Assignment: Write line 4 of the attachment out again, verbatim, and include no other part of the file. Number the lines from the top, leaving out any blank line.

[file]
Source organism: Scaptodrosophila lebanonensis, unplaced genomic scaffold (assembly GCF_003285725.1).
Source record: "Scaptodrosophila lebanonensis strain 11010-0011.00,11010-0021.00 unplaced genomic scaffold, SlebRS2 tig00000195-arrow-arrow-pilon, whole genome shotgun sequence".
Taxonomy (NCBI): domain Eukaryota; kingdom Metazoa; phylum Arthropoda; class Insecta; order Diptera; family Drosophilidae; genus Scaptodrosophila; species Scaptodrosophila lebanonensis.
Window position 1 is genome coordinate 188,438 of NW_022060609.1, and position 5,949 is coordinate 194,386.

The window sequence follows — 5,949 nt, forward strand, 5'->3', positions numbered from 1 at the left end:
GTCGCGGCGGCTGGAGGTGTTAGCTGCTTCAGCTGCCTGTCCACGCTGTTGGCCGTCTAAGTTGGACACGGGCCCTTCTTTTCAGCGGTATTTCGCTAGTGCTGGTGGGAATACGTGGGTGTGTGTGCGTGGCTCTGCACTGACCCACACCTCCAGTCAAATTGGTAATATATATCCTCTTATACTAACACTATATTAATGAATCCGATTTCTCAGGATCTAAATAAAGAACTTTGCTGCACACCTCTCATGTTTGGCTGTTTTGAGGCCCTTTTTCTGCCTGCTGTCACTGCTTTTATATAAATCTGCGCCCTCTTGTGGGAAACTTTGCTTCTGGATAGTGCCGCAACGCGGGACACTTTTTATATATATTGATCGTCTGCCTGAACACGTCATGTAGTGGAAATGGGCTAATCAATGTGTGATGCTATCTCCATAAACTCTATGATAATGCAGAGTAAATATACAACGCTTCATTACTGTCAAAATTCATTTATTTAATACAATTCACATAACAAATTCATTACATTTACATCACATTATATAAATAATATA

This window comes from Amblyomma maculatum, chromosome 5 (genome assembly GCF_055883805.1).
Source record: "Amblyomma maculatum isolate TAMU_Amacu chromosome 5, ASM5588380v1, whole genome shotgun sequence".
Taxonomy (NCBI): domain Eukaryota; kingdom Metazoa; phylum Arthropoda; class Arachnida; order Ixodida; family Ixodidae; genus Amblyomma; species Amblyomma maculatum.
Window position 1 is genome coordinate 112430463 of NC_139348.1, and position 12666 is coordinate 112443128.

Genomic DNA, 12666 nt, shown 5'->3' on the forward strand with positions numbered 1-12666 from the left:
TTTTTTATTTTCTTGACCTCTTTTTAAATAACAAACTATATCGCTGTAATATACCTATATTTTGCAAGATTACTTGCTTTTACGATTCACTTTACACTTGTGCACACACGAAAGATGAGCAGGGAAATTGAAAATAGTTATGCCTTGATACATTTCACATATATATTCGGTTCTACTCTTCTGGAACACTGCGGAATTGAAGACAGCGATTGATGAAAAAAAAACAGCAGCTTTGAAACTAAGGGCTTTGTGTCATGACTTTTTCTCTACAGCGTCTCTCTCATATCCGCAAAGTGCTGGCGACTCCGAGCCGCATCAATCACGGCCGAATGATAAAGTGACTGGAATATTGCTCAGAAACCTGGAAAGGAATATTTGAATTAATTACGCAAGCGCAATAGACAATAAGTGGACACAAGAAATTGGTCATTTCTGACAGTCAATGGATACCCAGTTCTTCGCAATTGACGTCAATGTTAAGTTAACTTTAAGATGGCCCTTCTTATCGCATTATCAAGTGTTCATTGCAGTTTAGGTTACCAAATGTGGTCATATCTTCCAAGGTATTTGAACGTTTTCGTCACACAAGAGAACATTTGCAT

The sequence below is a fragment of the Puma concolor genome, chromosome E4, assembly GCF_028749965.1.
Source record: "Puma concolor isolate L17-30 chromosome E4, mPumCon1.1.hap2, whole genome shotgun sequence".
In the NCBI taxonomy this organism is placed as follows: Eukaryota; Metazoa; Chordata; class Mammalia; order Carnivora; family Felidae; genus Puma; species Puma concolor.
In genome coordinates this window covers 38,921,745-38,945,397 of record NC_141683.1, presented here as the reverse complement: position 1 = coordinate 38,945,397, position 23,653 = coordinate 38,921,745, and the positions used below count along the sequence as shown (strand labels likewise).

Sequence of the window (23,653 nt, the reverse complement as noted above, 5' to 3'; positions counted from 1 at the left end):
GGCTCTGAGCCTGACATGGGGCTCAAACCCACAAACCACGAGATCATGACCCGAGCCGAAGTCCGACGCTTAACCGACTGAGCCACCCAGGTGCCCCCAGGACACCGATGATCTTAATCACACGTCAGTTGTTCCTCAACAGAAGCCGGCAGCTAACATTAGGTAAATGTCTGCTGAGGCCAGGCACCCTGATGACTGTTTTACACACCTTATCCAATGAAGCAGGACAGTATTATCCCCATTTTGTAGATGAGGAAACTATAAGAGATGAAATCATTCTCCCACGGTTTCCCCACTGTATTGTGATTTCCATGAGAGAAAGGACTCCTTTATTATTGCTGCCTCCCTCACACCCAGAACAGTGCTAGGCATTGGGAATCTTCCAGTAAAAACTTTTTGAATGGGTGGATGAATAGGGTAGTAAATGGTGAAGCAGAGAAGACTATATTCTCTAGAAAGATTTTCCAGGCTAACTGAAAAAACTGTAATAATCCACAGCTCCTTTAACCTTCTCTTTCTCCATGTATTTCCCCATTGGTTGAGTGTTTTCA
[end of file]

Window position 1 is genome coordinate 188,438 of NW_022060609.1, and position 5,949 is coordinate 194,386.